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How distancing from decision can help arrive at a better one?

Distancing yourself from a decision may help you make the choice that produces the most benefit for you and others affected.

IANS | New York |

Distancing yourself from a decision may help you make the choice that produces the most benefit for you and others affected, suggests new research.

It holds that one key to maximising benefits for everyone is realising that occasionally the best decision will benefit you the most.

“The most efficient decision is the one that is going to maximise the total pie — and that is true whether more goes to you or more goes to someone else,” said lead author Paul Stillman who did this work as a postdoctoral researcher in psychology at The Ohio State University.

“Sometimes it makes the most sense to seem a bit selfish if that is going to maximise overall benefits,” he added.

According to the researchers, this “big picture” perspective is what psychologists call “high-level construal” and involves creating psychological distance from the decision, thus allowing you to step back and see the consequences of your decision and to see more clearly the best way to allocate resources.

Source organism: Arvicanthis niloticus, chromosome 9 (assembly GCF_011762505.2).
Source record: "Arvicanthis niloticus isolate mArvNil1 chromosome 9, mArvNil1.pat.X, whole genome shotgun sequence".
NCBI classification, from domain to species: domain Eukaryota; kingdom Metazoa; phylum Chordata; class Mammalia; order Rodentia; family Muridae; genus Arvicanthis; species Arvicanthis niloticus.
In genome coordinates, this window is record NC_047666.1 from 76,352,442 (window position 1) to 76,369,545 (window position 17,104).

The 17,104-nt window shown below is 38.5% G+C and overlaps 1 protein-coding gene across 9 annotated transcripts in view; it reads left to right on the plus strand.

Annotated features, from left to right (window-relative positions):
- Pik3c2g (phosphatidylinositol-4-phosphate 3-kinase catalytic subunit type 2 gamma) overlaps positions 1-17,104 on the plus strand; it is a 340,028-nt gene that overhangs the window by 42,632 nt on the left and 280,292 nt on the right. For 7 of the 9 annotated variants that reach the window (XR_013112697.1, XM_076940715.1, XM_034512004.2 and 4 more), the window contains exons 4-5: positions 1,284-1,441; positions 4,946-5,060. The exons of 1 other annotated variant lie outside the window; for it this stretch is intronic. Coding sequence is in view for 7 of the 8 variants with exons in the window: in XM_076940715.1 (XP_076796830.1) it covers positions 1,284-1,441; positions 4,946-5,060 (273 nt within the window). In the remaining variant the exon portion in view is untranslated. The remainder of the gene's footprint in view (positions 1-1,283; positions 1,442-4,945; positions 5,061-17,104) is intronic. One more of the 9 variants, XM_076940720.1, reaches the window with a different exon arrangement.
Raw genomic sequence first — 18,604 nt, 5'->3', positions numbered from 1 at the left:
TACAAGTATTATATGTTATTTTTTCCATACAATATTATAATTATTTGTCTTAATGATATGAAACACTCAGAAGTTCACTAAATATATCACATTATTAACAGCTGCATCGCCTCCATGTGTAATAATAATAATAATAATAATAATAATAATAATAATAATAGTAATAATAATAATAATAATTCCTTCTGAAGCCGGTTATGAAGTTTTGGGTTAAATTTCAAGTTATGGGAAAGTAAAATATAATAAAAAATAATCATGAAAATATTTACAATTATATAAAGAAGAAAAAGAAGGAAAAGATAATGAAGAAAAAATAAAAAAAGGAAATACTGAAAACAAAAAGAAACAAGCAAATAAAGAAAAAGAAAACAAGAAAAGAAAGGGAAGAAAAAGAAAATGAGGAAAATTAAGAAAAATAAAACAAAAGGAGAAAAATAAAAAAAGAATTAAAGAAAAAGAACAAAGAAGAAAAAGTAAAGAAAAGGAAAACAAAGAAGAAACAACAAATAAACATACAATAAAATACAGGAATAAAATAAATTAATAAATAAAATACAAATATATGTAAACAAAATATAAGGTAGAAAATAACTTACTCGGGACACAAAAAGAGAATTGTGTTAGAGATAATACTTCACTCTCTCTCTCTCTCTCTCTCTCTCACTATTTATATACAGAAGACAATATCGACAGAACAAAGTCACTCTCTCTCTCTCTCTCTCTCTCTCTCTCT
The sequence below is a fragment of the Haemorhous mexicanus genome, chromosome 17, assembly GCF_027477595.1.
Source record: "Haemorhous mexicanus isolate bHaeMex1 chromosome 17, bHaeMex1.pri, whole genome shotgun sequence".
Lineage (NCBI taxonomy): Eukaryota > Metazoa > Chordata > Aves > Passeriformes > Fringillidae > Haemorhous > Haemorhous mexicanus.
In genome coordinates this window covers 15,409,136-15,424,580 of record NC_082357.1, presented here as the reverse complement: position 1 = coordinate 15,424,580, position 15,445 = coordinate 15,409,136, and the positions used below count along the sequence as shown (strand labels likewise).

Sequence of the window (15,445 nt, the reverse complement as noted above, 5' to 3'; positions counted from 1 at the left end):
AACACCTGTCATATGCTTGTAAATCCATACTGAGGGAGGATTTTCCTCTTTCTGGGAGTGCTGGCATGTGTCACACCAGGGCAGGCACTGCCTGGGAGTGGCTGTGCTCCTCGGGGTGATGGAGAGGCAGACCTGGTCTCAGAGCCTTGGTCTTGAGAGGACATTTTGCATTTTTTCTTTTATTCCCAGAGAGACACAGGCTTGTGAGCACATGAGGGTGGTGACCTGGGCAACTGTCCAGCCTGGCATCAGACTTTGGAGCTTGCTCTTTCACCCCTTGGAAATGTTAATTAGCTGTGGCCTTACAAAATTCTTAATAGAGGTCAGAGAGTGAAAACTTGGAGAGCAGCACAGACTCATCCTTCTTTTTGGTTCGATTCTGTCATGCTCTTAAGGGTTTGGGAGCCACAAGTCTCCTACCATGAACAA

For the study, published in the journal Organizational Behavior and Human Decision, the researchers had 106 students complete a task that prompted them to think in a big-picture way or in a more immediate, present-day way.

Participants were presented with the goal of improving health and were asked to generate a list of what goals this could help them achieve, such as “longer life.” This puts them in a big-picture frame of mind.

Others were told to come up with a list of how to achieve the goal of improved health, such as “exercise.” This put them in a present-day frame of mind.

All participants then played an economic game in which they had to make nine decisions about how to share money between themselves and four other people.

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The participants were told that the others wouldn’t know who made the decision, and none of the participants could share the money.

For half the participants, maximising benefits always meant favouring others. For example, for every $1 they gave to themselves in the game, each of the other four people would lose $9.

The situation was reversed for the other half of participants — maximising benefits always meant favouring themselves.

The findings showed that participants who had been prompted to think big picture were more likely than others to make decisions that would maximise the total value — whether they were the ones who benefited the most or whether the others did.